Rich Lowry Stepping Down as Editor of National Review Magazine

From a post on by Sara Fischer headlined “Rich Lowry stepping down as editor of National Review’s magazine”:

Rich Lowry, the longtime editor of the conservative opinion magazine National Review, is stepping down from his role overseeing the print publication to focus on more strategic long-term initiatives as the company’s editor-in-chief, Lowry tells Axios.

  • Ramesh Ponnuru, a longtime editor with the outlet, will lead the magazine.

Why it matters: The transition comes amid a growth period for the 65-year-old magazine and now-digital media outlet.

By the numbers: National Review has roughly 110,000 subscribers, about half of which are digital. It’s increased digital subscriptions about 30% over the last year.

  • Total revenue has been up about 20% over the last year, per Lowry, who cited the company’s growth in circulation, podcast and email revenue.
  • “A few years ago, we had an overall operating loss of almost $2 million,” Lowry says. “We have closed the gap considerably the last couple of years and are now much closer to break even.”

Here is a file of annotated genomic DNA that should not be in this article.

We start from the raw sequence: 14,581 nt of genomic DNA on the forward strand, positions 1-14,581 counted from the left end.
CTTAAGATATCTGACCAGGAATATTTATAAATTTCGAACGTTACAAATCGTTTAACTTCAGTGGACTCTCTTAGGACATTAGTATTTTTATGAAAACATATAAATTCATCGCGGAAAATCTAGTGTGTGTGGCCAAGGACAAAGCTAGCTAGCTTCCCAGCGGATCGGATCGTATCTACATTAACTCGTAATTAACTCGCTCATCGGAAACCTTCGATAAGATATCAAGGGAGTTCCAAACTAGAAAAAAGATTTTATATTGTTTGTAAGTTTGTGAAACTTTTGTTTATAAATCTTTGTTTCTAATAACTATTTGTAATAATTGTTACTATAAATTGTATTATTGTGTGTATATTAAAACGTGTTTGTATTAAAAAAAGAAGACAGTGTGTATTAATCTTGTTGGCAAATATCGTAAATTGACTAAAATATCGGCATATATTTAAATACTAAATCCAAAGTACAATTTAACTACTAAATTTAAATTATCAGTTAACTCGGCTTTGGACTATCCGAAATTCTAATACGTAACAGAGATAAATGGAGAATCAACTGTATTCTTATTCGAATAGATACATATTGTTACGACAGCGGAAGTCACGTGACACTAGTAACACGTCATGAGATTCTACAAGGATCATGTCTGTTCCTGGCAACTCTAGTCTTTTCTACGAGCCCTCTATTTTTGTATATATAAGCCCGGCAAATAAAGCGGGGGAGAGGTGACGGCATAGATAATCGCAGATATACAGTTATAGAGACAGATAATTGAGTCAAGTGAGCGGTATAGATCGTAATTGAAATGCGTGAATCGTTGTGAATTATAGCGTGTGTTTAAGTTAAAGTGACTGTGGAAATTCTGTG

• The company…has raised more than $1 million over the last year in small-dollar donations from its readers — most of it over the last three months.

Details: In Lowry’s new role as editor-in-chief, he will continue to be responsible for overall editorial policy while focusing more on long-term strategic efforts — including building relationships within the conservative movement and with the outlet’s donors, as well as doing more speaking engagements.

  • Lowry says he will be focused on carrying out National Review founder William F. Buckley Jr.’s mission by keeping the magazine “up to his standards intellectually in terms of its integrity and courage.”

Ponnuru has covered national politics and policy for National Review for over two decades. He is also a columnist for Bloomberg Opinion and a visiting fellow at the American Enterprise Institute.

  • I’m excited to be taking the helm of the magazine at a time when there are so many fundamental debates going on among conservatives,” Ponnuru says….
  • Ponnuru says he wants to focus on making the magazine “more visually pleasing and intellectually compelling.” He says the company is thinking about doing a redesign.

The big picture: National Review, with the help of support from its audience, has been able to weather what has been a challenging time for companies that started out in print media.

  • “We’re beginning to get to a place where we’ll be at our historical level of print magazine subscriptions, but it will be a mix of print and digital,” Lowry says.
  • National Review launched NRPlus, its digital subscription program, in 2018….

What’s next: The changes will take place in January.

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